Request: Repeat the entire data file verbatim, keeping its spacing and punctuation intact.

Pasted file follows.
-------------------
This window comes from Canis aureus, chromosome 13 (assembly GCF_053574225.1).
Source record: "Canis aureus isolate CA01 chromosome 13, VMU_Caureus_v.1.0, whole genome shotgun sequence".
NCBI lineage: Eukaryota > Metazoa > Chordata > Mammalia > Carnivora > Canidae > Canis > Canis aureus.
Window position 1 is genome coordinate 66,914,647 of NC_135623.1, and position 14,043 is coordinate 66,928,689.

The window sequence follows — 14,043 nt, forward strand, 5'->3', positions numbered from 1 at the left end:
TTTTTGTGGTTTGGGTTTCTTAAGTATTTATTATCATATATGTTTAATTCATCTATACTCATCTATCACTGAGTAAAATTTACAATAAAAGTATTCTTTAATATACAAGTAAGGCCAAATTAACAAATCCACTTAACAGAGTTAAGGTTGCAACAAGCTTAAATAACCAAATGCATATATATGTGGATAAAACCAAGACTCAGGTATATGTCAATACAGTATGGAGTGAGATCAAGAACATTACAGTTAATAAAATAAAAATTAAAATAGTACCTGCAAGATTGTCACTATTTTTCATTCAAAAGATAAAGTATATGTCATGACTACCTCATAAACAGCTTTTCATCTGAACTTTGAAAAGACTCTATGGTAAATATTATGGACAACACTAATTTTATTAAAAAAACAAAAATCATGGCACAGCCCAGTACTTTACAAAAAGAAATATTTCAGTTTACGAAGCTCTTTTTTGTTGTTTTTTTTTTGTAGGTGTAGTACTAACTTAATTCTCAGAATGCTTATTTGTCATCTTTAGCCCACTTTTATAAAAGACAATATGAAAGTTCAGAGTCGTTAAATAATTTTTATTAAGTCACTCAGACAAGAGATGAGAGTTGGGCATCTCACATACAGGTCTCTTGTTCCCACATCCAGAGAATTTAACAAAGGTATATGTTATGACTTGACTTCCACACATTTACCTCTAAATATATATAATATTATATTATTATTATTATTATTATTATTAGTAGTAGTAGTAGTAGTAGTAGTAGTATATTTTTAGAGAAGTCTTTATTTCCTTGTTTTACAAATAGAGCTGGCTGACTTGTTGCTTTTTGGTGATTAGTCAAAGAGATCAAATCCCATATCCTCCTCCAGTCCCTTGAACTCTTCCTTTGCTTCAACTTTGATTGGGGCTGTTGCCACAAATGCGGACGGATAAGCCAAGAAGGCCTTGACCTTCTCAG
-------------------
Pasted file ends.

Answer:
This window comes from Canis aureus, chromosome 13 (assembly GCF_053574225.1).
Source record: "Canis aureus isolate CA01 chromosome 13, VMU_Caureus_v.1.0, whole genome shotgun sequence".
NCBI lineage: Eukaryota > Metazoa > Chordata > Mammalia > Carnivora > Canidae > Canis > Canis aureus.
Window position 1 is genome coordinate 66,914,647 of NC_135623.1, and position 14,043 is coordinate 66,928,689.

The window sequence follows — 14,043 nt, forward strand, 5'->3', positions numbered from 1 at the left end:
TTTTTGTGGTTTGGGTTTCTTAAGTATTTATTATCATATATGTTTAATTCATCTATACTCATCTATCACTGAGTAAAATTTACAATAAAAGTATTCTTTAATATACAAGTAAGGCCAAATTAACAAATCCACTTAACAGAGTTAAGGTTGCAACAAGCTTAAATAACCAAATGCATATATATGTGGATAAAACCAAGACTCAGGTATATGTCAATACAGTATGGAGTGAGATCAAGAACATTACAGTTAATAAAATAAAAATTAAAATAGTACCTGCAAGATTGTCACTATTTTTCATTCAAAAGATAAAGTATATGTCATGACTACCTCATAAACAGCTTTTCATCTGAACTTTGAAAAGACTCTATGGTAAATATTATGGACAACACTAATTTTATTAAAAAAACAAAAATCATGGCACAGCCCAGTACTTTACAAAAAGAAATATTTCAGTTTACGAAGCTCTTTTTTGTTGTTTTTTTTTTGTAGGTGTAGTACTAACTTAATTCTCAGAATGCTTATTTGTCATCTTTAGCCCACTTTTATAAAAGACAATATGAAAGTTCAGAGTCGTTAAATAATTTTTATTAAGTCACTCAGACAAGAGATGAGAGTTGGGCATCTCACATACAGGTCTCTTGTTCCCACATCCAGAGAATTTAACAAAGGTATATGTTATGACTTGACTTCCACACATTTACCTCTAAATATATATAATATTATATTATTATTATTATTATTATTATTAGTAGTAGTAGTAGTAGTAGTAGTAGTATATTTTTAGAGAAGTCTTTATTTCCTTGTTTTACAAATAGAGCTGGCTGACTTGTTGCTTTTTGGTGATTAGTCAAAGAGATCAAATCCCATATCCTCCTCCAGTCCCTTGAACTCTTCCTTTGCTTCAACTTTGATTGGGGCTGTTGCCACAAATGCGGACGGATAAGCCAAGAAGGCCTTGACCTTCTCAG